In our previous posting yesterday, Supply Chain Matters highlighted the sudden delay in first customer ship of the brand new Airbus A350. Launch customer Qatar Airways announced that it was delaying delivery of the launch A350 XWB aircraft without citing a specific reason for the postponement. Reports seem to indicate that rather than a major setback, Qatar, an influential and highly demanding airline customer is exercising its negotiating powers.

We further echoed reports that a new era of air travel has facilitated a shifting of influence among global airlines in favor of deep-pocketed Middle East based carriers such as Qatar and Emirates.

News of this week’s sudden announcement caused Airbus stock to drop over 10 percent on the Paris exchange immediately after the announcement.  It would appear however, that there was other related news that might have prompted the selloff, namely the Airbus investor conference in London where other announcements were made.

At the investor conference, Airbus indicated that it was cutting the production of the long-range A330 model to nine aircraft a month from the current level of ten, and a subsequent further cut in 2016, prompted by a weakening of demand for that model. Instead Airbus executives indicated that they will explore plans to develop and introduce a new A3330 neo model.

At the same conference, Airbus’s CFO reportedly indicated that the aerospace company would break even on its super jumbo A380 long-range aircraft though 2018 “if we do something on the product, or Airbus A380even if we would discontinue the product.” He also cautioned that inventory levels would rise in 2016 amid ramp-up of the new A350 program and that cash flow could be negative.

The largest existing customer for the A380 is Emirates Airways.

Earlier today, both Reuters  and The Telegraph reported that Tim Clark, the head of Emirates, was one very unhappy customer upon hearing the Airbus news concerning the A380 program. Clark indicated to Reuters that Airbus could double its investment on this aircraft if it agreed to upgrade the model.  In a telephone interview to Reuters, the Emirates CEO indicated:I am not particularly happy as you can imagine.” The article further states: “Clark said he was worried about the effect Airbus’s sombre message would have on future A380 purchases by other airlines, as well as the supply chain and the European aerospace industry which has been a darling of politicians by creating jobs.”  Clark further raised broader questions about Airbus’s product strategy for wide-bodied jets, threatening to hold Airbus’s feet to the fire to deliver all of its contracted aircraft to Emirates.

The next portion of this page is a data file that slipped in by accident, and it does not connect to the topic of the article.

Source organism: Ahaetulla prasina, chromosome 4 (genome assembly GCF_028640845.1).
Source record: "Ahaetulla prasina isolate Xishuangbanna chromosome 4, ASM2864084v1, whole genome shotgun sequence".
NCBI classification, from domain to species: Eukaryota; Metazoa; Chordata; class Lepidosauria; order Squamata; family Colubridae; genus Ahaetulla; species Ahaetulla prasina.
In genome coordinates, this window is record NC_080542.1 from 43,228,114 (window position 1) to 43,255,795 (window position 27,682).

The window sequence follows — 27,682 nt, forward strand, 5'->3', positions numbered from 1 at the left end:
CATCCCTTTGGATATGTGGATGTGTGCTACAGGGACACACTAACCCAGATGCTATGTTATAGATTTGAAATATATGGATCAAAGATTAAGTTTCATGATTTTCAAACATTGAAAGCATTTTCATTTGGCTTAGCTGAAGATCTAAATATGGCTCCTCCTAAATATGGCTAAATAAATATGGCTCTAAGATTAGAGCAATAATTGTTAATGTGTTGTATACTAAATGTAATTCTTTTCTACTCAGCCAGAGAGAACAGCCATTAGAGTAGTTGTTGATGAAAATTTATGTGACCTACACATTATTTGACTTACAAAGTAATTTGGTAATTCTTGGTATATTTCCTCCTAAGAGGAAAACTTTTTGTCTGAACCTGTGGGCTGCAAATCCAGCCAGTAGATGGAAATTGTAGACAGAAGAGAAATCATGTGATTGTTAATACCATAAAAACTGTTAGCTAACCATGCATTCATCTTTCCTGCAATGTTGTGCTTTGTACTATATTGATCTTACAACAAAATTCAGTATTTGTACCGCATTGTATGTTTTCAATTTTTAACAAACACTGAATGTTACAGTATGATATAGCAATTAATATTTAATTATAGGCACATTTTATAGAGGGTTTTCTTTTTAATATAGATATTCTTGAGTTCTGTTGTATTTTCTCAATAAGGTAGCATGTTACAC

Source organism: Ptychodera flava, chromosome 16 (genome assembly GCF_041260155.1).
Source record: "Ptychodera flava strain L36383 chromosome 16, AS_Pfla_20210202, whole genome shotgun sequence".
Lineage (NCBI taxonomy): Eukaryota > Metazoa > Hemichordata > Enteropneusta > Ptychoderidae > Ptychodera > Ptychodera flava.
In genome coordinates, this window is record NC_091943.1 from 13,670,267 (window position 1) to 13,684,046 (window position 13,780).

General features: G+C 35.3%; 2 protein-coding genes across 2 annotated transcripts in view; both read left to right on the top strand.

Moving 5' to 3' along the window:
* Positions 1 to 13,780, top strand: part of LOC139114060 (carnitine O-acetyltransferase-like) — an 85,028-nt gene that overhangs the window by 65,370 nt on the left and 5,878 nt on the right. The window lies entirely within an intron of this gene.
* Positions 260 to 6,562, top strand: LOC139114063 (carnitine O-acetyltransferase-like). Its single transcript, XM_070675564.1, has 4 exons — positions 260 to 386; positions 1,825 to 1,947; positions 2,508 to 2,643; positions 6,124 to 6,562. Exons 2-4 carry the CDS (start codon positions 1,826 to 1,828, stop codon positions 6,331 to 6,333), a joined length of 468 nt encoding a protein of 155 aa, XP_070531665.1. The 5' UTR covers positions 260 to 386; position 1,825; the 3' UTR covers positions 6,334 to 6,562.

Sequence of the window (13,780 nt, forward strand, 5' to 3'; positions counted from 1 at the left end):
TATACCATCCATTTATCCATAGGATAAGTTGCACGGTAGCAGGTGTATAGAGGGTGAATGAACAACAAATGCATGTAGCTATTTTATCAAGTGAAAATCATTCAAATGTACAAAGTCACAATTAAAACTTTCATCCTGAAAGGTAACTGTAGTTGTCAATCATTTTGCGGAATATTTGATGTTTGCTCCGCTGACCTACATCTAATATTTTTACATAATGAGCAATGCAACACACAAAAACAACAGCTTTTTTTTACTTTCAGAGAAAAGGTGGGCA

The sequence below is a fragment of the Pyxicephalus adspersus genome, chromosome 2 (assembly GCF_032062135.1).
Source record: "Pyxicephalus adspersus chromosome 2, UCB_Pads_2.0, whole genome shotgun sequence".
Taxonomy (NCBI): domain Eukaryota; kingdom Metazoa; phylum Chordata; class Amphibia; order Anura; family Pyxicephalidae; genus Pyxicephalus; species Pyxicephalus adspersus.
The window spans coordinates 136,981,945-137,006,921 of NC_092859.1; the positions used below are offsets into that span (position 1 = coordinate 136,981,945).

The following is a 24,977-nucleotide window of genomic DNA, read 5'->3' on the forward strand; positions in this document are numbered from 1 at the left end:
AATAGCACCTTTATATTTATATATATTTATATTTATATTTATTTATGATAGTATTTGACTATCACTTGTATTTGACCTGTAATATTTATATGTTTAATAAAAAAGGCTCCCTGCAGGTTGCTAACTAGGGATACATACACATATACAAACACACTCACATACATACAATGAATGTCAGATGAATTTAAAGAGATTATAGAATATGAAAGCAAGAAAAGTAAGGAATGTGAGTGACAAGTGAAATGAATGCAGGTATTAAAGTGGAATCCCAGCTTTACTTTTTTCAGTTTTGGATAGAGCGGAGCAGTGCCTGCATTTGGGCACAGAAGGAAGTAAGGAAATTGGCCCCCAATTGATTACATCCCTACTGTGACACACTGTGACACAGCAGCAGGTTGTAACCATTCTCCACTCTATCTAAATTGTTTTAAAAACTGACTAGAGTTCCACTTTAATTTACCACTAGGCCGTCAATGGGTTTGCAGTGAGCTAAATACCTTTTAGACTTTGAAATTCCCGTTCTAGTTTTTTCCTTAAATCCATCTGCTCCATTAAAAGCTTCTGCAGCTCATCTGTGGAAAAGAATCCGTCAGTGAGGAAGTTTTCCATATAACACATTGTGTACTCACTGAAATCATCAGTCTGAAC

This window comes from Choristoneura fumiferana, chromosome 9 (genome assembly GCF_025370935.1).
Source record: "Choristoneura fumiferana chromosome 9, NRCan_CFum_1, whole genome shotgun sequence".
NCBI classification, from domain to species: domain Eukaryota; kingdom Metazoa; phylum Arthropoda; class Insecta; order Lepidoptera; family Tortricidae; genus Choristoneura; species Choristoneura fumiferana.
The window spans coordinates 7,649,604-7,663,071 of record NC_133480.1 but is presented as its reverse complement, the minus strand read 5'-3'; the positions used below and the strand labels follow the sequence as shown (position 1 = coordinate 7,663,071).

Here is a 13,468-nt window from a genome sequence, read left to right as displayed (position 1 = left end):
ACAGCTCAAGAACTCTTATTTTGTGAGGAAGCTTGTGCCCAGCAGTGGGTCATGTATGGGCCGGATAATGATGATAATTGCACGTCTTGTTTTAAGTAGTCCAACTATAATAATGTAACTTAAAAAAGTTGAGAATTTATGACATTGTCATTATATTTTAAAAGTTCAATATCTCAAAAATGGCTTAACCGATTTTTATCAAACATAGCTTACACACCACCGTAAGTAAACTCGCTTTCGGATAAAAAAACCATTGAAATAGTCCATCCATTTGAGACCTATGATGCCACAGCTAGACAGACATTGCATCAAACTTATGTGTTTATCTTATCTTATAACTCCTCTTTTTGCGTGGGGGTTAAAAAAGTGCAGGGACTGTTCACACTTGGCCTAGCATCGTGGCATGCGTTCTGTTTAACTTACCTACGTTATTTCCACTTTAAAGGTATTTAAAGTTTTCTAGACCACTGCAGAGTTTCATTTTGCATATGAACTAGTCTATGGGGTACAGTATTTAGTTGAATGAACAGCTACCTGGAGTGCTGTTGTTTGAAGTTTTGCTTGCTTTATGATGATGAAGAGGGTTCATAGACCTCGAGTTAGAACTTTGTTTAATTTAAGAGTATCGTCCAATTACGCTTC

The Telegraph indicates in its reporting that on the second day of the London conference, Fabrice Bregier, head of the commercial aircraft segment sought to ease the row, indicating: “We will one day launch a 380neo, we will one day launch a stretch. This is so obvious, there is extra potential. Where is the problem with the A380?”

In our previous posting we referenced the stunning June announcement by Emirates to walk away from a 2007 deal to purchase 70 A350 aircraft. In today’s Reuters report, the Emirates CEO indicated that he wanted to look at in-service performance data on the A350 before deciding whether to place a new order.

The takeaway at this point is that in one week, Airbus has managed to get embroiled in openly communicated unhappiness among its top two most influential long-range, wide body customers. Once more, in the case of Emirates, product strategy for the expensive A380 program has become a public debate, and, at least for the moment, the Airbus supply chain ecosystem is caught in the middle.

And you might have thought that you had a bad week.

Bob Ferrari